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PROJECT HAVE DOUGHNUT

Evaluate and Exploit the MiG-21-F13... The Have Doughnut Aircraft



Declassified document of Mig fighter jets testing at Area 51 for download

Supplement 3 has F-106 / MIG-21 eval results

Declassified photograph of F-106's flying with one of the two Mig-15's used during Have Doughnut (courtesy of TD Barnes)

Declassified photograph of 194 FIS F-106s from Fresno with the Have Doughnut's THE MIKOYAN-GUREVICH (MiG) 17 FRESCO over the dessert of Area 51 (courtesy of TD Barnes)

Have Doughnut

Have Doughnut was the name of a Defense Intelligence Agency project whose purpose was to evaluate and exploit a MiG-21 "Fishbed-E" that the United States Air Force acquired in 1967 from Israel. Israel acquired the aircraft on August 16, 1966, when Iraqi Air Force pilot Capt. Munir Redfa, in a defection pre-arranged by the Israeli Mossad Intelligence Agency, flew it to Israel during a training flight.

In this multi-service project, Air Force and United States Navy pilots evaluated the MiG-21, redesignated as the "YF-110", in a variety of situations. The project's name came from the "doughnut" shaped sight reticle on the F-4 Phantom's canopy used to aim at the opposing aircraft. The inability of the Navy to disseminate the results of this highly classified project to combat pilots was part of the impetus to create the United States Navy Fighter Weapons School. The Have Doughnut tests were conducted at Area 51.

The F-106 and Have Doughnut
By Thornton D. "TD" Barnes, Member Groom Lake Special Projects Team (The MIGS of Area 51)

I reviewed my book, MiG's Over Nevada and grabbed the following excerpts regarding our (Groom Lake Special Projects Team) using the F-106 for various projects at Area 51 during the facility’s CIA era. As you will see below, the F-106 played a role in the Mach-3 YF-12 Project Keylock. BG Dennis B. Sullivan (lot of F-106 experience, solid Mach 2 experience and retired from the Air Force as a brigadier general), who flew the CIA’s Mach-3 A-12 at Area 51 during Project OXCART and over SEA during Operation BLACKSHIELD, was an F-106 pilot. The rest of the comments below pertain to the MiG-21 and MiG-17 exploitation projects at Area 51 during Projects HAVE DOUGHNUT, HAVE DRILL, and HAVE FERRY.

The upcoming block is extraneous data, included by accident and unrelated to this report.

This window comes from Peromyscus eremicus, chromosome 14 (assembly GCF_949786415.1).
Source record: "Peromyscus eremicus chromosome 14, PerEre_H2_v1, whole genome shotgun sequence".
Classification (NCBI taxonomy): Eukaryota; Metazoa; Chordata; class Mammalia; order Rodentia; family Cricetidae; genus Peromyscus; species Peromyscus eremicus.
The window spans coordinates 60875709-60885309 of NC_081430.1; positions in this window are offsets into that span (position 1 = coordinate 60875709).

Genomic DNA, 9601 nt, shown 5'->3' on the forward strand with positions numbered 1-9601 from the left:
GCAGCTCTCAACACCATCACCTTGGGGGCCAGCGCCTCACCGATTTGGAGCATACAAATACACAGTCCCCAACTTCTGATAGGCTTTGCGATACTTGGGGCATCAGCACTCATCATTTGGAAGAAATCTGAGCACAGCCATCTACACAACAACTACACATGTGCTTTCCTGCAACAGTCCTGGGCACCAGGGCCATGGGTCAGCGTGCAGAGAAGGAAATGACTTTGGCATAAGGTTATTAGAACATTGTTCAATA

In early 1964, Major Ursini joined the YF-12/SR-71 test force as a Fire Control Officer/Reconnaissance System Officer. There, the targets of choice for the YF-12 interceptor tests included the F-106 and F-104 aircraft assigned to the Test Force and a B-57 from Edwards operations. Ursini noted the hundreds of intercepts scheduled for the YF-12 and felt the program needed a controlling agency.

David Clark Company provided boots and spurs, the boots oversize to cover the “footsies” of the pressure suit. All OXCART pilot suit boots came as white leather with a “quick-don” zipper in the front lace. The boots resembled combat boots, but of softer leather. Nobody walked very far in these boots. The provided set of spurs made the pilot’s legs compatible with the leg restraint feature of the Lockheed ejection seat. When the pilot entered the cockpit, he stood in front of the seat, then pushed his heels down in front of the seat base, engaging the spur notch into the cable ball fitting. Then he could sit down, moving his legs forward with the cables engaged on the spurs. The F-104 and Convair F-106s used this spur arrangement with a similar ejection system.